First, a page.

In an interesting book called Lessons for the 21st Century, Yuval Noah Harari reminds us that as human beings we are always connected.
What is so profound is his discovery of the connections that have happened in our past.
Community was in the form of groups, religion, churches, community leagues, philosophies, salons, discussions and in-person gatherings. As someone who loves volunteering, I love community. Community means spending time together.
Yet a shift is happening. Machine-learning and AI are starting to assume the wisdom of how we should group. The wisdom of how we should communicate and the wisdom of our actions. “Group data” is dictating how our communities should act, how we should act, and what we are going to do.
I love community — and I also love technology. I believe it can be used for good. Many companies can use AI and these behavioral predictions to help people in health, business predictions, and operations, reducing costs. This kind of AI is all good.
But how discomforting that AI transcends into our personal sphere. Now, more than ever, many of us long for a true, heartfelt connection. Long for caring about the world, long for caring about each other. And machine learning is supposed to be our glue? Machine learning is going to tell us how are going to connect and when and how?
I’m not sure we want to be categorized by group behaviors, by computer algorithms that say when we should talk, when we need to meet, or predict how we’re going to behave.
However, this may well help companies and their sales teams. It will help companies create and deliver products that may appeal to us. But the line has to stop when it starts to dictate how we act, feel, or how we will act or feel.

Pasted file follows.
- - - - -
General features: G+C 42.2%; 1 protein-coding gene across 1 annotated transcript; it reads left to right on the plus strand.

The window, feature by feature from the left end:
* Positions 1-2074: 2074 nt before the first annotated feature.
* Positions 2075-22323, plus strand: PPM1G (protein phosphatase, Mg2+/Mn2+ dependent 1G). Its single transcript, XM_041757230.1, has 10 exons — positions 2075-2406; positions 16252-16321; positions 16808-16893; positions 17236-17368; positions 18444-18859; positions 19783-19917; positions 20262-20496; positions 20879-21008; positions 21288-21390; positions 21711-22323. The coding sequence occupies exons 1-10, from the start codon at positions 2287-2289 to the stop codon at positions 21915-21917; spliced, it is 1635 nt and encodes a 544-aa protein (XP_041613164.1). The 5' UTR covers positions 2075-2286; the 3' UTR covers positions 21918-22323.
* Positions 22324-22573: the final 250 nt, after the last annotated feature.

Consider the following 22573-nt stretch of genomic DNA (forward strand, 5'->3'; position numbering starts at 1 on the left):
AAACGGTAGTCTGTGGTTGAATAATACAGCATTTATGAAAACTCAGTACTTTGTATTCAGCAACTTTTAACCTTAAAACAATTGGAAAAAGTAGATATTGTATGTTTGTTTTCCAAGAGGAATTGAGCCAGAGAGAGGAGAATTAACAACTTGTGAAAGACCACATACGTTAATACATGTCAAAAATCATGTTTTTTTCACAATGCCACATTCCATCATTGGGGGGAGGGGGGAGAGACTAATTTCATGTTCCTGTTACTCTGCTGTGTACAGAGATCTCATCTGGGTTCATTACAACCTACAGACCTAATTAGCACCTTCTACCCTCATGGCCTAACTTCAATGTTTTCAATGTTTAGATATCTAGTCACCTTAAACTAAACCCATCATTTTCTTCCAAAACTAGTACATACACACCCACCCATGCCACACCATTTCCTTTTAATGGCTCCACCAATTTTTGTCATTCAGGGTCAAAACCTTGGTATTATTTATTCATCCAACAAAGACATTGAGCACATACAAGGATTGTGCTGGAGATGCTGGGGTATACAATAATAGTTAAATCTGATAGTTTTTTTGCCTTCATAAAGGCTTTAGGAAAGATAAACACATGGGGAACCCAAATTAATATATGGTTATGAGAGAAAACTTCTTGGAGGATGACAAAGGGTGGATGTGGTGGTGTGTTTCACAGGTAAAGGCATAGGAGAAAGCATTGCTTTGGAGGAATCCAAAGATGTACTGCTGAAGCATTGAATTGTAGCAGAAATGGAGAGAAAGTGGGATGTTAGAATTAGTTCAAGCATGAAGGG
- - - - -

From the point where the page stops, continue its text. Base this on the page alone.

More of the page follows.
There’s a part of life that shouldn’t be categorized. There’s a part of human connection that should be considered priceless, unquantifiable. There is a part of us that all long for the literary salon,
the community group with a potluck,
the book club where we are all nurturing and listening to each other
and the warm church or synagogue or temple gathering.
We’re not asking to be quantified.
Let’s go find and nurture community the old-fashioned, connected way. It will create deep relationships and help us be our best. We can be grateful for advancement in technology, but keep community personal. If we listen to our hearts, we will know when we need to meet, with whom and where. We must be sure to
listen to our hearts.
Let’s Go Out And Find Some Community,
Fig. 1: Photo by Rawpixel on Unsplash
Fig. 2: Photo by Robert Bye on Unsplash
Fig. 3: Photo by Markus Spiske on Unsplash
Fig. 4: Photo by Alexis Brown on Unsplash
Fig. 5: Photo by Element5 Digital on Unsplash
Fig. 6: Photo by Nathan Dumlao on Unsplash
Fig. 7: Photo by Gabriel Garcia Marengo on Unsplash
Fig. 8: Photo by Nicole Honeywill on Unsplash
Fig. 9: Photo by Josh Applegate on Unsplash